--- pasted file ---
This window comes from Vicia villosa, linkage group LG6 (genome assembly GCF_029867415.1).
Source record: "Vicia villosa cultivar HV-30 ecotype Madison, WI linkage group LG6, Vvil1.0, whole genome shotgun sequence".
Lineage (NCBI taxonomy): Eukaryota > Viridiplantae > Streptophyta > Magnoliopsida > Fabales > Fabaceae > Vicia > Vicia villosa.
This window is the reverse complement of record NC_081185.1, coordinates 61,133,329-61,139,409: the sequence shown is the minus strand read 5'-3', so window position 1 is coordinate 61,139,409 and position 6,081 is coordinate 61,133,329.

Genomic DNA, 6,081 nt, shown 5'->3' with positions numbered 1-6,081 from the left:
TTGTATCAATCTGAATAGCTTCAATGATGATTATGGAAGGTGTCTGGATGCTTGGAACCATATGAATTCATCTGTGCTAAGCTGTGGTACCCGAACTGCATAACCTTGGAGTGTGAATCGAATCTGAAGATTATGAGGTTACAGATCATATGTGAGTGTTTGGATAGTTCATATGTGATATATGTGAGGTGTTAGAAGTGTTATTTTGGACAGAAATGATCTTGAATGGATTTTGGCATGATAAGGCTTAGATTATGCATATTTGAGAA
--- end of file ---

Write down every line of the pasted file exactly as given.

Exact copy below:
This window comes from Vicia villosa, linkage group LG6 (genome assembly GCF_029867415.1).
Source record: "Vicia villosa cultivar HV-30 ecotype Madison, WI linkage group LG6, Vvil1.0, whole genome shotgun sequence".
Lineage (NCBI taxonomy): Eukaryota > Viridiplantae > Streptophyta > Magnoliopsida > Fabales > Fabaceae > Vicia > Vicia villosa.
This window is the reverse complement of record NC_081185.1, coordinates 61,133,329-61,139,409: the sequence shown is the minus strand read 5'-3', so window position 1 is coordinate 61,139,409 and position 6,081 is coordinate 61,133,329.

Genomic DNA, 6,081 nt, shown 5'->3' with positions numbered 1-6,081 from the left:
TTGTATCAATCTGAATAGCTTCAATGATGATTATGGAAGGTGTCTGGATGCTTGGAACCATATGAATTCATCTGTGCTAAGCTGTGGTACCCGAACTGCATAACCTTGGAGTGTGAATCGAATCTGAAGATTATGAGGTTACAGATCATATGTGAGTGTTTGGATAGTTCATATGTGATATATGTGAGGTGTTAGAAGTGTTATTTTGGACAGAAATGATCTTGAATGGATTTTGGCATGATAAGGCTTAGATTATGCATATTTGAGAA